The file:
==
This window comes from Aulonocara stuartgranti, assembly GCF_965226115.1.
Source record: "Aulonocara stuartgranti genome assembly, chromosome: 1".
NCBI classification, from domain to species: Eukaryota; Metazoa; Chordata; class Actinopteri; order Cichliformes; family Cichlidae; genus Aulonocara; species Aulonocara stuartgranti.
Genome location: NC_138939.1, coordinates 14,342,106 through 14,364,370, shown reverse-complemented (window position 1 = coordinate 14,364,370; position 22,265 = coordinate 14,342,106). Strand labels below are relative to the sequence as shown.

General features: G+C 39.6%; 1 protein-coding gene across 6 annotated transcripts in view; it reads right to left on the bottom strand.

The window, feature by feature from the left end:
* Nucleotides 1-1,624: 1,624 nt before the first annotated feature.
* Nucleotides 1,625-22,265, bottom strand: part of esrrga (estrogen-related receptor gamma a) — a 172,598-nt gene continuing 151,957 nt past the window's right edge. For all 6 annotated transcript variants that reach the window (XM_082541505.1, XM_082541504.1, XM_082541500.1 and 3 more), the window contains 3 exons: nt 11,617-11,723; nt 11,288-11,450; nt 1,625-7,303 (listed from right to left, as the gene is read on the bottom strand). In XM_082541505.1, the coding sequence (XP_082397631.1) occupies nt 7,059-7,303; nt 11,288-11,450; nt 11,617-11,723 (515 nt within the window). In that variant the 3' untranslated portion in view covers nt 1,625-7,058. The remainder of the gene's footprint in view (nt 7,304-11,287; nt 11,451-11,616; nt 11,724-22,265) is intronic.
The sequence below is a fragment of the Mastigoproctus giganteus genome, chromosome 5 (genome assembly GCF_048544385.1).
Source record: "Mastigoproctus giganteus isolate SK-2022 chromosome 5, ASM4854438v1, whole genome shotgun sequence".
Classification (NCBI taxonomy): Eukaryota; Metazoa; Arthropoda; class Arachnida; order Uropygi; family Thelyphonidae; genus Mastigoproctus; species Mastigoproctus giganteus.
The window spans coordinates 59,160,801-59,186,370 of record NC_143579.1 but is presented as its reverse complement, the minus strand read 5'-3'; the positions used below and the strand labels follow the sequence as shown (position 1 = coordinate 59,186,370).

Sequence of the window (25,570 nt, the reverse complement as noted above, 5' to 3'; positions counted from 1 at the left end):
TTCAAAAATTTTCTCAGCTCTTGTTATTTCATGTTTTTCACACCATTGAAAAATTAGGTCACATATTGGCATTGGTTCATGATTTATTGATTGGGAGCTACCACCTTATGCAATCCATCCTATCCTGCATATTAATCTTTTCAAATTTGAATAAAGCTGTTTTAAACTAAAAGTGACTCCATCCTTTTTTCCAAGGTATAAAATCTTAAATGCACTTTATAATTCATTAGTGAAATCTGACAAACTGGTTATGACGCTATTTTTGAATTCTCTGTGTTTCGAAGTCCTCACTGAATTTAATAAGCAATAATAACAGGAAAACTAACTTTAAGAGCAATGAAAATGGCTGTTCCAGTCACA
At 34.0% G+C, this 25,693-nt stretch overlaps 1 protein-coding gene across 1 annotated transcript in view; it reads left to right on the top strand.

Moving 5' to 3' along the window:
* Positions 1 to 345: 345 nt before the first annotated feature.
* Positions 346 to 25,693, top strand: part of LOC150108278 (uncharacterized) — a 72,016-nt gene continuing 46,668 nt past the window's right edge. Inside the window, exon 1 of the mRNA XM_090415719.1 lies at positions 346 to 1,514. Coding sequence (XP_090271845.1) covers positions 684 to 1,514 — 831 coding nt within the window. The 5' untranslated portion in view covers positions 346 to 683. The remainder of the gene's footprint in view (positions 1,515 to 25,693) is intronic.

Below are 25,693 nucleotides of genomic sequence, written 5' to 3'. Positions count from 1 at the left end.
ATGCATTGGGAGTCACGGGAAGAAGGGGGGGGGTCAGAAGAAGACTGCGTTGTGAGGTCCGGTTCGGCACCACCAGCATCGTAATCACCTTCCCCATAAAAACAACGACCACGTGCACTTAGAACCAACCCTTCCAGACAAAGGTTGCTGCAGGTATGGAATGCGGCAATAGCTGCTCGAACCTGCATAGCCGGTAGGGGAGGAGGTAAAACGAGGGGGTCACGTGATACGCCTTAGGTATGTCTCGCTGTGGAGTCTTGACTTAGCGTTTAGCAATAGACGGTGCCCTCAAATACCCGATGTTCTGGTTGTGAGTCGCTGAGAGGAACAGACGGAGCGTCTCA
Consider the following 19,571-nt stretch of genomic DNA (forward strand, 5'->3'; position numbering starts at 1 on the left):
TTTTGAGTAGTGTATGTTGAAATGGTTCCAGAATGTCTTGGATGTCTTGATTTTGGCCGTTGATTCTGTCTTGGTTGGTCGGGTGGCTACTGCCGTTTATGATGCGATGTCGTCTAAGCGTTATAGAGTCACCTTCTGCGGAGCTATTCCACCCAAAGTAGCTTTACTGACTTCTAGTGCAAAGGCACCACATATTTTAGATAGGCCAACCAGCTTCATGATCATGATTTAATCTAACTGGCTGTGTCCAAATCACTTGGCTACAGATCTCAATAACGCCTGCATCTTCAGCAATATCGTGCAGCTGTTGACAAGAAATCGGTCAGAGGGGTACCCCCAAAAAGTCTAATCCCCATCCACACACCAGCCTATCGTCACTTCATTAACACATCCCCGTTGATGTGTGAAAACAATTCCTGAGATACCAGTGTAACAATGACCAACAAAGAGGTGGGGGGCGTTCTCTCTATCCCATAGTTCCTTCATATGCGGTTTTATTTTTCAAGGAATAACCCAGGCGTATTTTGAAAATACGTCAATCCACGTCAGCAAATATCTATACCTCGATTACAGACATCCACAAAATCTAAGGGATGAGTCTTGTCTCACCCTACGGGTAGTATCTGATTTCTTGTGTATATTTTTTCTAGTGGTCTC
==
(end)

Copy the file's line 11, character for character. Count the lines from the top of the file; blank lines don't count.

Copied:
Classification (NCBI taxonomy): Eukaryota; Metazoa; Arthropoda; class Arachnida; order Uropygi; family Thelyphonidae; genus Mastigoproctus; species Mastigoproctus giganteus.